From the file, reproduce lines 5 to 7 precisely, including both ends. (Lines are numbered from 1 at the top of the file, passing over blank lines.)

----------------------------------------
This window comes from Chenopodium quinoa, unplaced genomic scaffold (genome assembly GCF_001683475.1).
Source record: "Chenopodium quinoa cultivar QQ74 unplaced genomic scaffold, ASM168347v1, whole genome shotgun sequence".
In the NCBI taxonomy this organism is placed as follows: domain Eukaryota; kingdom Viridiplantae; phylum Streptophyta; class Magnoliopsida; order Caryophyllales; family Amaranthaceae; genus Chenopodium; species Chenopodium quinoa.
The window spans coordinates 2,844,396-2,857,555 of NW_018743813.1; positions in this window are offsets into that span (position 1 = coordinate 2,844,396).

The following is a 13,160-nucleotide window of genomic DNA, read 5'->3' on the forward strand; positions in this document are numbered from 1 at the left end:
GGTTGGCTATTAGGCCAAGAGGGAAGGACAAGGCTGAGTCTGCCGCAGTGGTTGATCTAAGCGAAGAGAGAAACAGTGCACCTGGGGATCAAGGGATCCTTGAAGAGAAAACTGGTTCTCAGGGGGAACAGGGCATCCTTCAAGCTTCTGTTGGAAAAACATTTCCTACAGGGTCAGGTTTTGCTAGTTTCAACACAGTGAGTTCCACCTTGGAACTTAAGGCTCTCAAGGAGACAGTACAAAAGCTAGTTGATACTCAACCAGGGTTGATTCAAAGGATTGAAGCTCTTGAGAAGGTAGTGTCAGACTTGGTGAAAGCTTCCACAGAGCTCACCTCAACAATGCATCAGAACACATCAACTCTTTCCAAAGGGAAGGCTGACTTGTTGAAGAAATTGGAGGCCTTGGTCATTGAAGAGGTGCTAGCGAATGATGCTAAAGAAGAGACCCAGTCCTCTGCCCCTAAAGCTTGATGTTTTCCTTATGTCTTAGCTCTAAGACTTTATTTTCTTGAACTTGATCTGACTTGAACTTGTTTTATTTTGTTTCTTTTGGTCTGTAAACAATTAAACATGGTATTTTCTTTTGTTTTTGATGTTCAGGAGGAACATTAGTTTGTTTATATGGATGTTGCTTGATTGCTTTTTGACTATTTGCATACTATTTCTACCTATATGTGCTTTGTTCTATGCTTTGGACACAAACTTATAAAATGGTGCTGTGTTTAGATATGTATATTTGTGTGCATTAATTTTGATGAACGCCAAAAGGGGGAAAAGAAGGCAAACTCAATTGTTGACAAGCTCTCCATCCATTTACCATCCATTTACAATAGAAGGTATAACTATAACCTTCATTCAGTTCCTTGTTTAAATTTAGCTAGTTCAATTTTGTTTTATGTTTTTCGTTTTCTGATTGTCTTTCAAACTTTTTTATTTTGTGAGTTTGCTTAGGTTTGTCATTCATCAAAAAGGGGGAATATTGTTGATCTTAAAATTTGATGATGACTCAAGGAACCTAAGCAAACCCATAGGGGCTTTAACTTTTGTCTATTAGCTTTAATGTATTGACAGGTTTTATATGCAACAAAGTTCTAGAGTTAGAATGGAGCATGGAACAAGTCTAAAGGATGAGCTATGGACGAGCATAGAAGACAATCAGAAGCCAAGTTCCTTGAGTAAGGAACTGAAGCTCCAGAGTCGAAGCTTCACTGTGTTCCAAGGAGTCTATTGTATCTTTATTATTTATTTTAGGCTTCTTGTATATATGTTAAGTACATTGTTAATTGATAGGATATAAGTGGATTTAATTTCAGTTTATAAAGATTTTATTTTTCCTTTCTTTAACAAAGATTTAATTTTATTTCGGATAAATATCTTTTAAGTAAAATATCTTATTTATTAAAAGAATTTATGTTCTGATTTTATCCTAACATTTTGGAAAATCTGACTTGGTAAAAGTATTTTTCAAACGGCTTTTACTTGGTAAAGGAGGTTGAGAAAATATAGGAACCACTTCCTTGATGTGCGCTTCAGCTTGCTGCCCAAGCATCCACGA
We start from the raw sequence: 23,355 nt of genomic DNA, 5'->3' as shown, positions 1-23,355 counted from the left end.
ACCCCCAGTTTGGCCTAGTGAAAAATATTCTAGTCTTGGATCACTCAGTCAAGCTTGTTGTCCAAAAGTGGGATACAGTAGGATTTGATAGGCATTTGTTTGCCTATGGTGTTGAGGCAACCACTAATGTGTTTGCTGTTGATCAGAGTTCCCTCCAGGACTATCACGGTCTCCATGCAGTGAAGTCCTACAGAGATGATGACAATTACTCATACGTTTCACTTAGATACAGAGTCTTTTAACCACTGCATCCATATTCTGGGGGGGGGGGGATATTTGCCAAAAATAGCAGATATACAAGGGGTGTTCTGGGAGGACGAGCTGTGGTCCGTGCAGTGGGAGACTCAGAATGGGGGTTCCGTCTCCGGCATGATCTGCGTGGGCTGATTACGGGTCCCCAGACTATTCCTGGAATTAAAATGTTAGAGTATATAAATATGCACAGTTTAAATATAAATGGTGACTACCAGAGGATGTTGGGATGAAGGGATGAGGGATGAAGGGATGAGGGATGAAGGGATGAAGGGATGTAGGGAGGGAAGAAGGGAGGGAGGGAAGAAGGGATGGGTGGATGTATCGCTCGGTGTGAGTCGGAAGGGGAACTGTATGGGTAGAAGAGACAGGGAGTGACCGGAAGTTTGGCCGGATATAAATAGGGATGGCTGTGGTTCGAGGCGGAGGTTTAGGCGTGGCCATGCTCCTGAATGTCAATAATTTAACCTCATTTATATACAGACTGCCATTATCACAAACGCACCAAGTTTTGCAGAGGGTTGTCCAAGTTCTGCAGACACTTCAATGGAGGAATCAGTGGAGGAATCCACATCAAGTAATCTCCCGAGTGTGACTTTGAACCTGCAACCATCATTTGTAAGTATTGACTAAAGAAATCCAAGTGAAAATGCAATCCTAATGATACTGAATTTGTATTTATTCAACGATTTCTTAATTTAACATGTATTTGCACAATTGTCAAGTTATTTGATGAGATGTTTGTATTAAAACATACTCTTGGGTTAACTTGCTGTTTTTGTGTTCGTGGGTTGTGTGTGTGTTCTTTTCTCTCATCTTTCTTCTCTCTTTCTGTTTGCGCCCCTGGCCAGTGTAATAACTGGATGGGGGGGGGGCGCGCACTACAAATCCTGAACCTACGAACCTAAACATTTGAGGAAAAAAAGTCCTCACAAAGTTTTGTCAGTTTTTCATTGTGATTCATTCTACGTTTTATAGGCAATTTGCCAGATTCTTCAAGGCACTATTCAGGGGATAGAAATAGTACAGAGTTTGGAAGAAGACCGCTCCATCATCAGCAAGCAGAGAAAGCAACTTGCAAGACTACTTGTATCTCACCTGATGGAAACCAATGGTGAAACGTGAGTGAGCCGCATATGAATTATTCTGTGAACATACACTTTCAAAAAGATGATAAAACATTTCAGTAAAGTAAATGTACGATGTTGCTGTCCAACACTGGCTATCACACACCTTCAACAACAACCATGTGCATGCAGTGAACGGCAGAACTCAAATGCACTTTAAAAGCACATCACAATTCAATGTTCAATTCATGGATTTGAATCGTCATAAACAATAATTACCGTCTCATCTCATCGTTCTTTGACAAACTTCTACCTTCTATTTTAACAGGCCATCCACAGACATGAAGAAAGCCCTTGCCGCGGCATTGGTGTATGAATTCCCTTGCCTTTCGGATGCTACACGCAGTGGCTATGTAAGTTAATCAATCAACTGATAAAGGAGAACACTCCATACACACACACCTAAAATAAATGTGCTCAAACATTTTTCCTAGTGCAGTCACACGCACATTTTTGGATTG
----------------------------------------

The following is a 13,160-nucleotide window of genomic DNA, read 5'->3' on the forward strand; positions in this document are numbered from 1 at the left end:
GGTTGGCTATTAGGCCAAGAGGGAAGGACAAGGCTGAGTCTGCCGCAGTGGTTGATCTAAGCGAAGAGAGAAACAGTGCACCTGGGGATCAAGGGATCCTTGAAGAGAAAACTGGTTCTCAGGGGGAACAGGGCATCCTTCAAGCTTCTGTTGGAAAAACATTTCCTACAGGGTCAGGTTTTGCTAGTTTCAACACAGTGAGTTCCACCTTGGAACTTAAGGCTCTCAAGGAGACAGTACAAAAGCTAGTTGATACTCAACCAGGGTTGATTCAAAGGATTGAAGCTCTTGAGAAGGTAGTGTCAGACTTGGTGAAAGCTTCCACAGAGCTCACCTCAACAATGCATCAGAACACATCAACTCTTTCCAAAGGGAAGGCTGACTTGTTGAAGAAATTGGAGGCCTTGGTCATTGAAGAGGTGCTAGCGAATGATGCTAAAGAAGAGACCCAGTCCTCTGCCCCTAAAGCTTGATGTTTTCCTTATGTCTTAGCTCTAAGACTTTATTTTCTTGAACTTGATCTGACTTGAACTTGTTTTATTTTGTTTCTTTTGGTCTGTAAACAATTAAACATGGTATTTTCTTTTGTTTTTGATGTTCAGGAGGAACATTAGTTTGTTTATATGGATGTTGCTTGATTGCTTTTTGACTATTTGCATACTATTTCTACCTATATGTGCTTTGTTCTATGCTTTGGACACAAACTTATAAAATGGTGCTGTGTTTAGATATGTATATTTGTGTGCATTAATTTTGATGAACGCCAAAAGGGGGAAAAGAAGGCAAACTCAATTGTTGACAAGCTCTCCATCCATTTACCATCCATTTACAATAGAAGGTATAACTATAACCTTCATTCAGTTCCTTGTTTAAATTTAGCTAGTTCAATTTTGTTTTATGTTTTTCGTTTTCTGATTGTCTTTCAAACTTTTTTATTTTGTGAGTTTGCTTAGGTTTGTCATTCATCAAAAAGGGGGAATATTGTTGATCTTAAAATTTGATGATGACTCAAGGAACCTAAGCAAACCCATAGGGGCTTTAACTTTTGTCTATTAGCTTTAATGTATTGACAGGTTTTATATGCAACAAAGTTCTAGAGTTAGAATGGAGCATGGAACAAGTCTAAAGGATGAGCTATGGACGAGCATAGAAGACAATCAGAAGCCAAGTTCCTTGAGTAAGGAACTGAAGCTCCAGAGTCGAAGCTTCACTGTGTTCCAAGGAGTCTATTGTATCTTTATTATTTATTTTAGGCTTCTTGTATATATGTTAAGTACATTGTTAATTGATAGGATATAAGTGGATTTAATTTCAGTTTATAAAGATTTTATTTTTCCTTTCTTTAACAAAGATTTAATTTTATTTCGGATAAATATCTTTTAAGTAAAATATCTTATTTATTAAAAGAATTTATGTTCTGATTTTATCCTAACATTTTGGAAAATCTGACTTGGTAAAAGTATTTTTCAAACGGCTTTTACTTGGTAAAGGAGGTTGAGAAAATATAGGAACCACTTCCTTGATGTGCGCTTCAGCTTGCTGCCCAAGCATCCACGA
We start from the raw sequence: 23,355 nt of genomic DNA, 5'->3' as shown, positions 1-23,355 counted from the left end.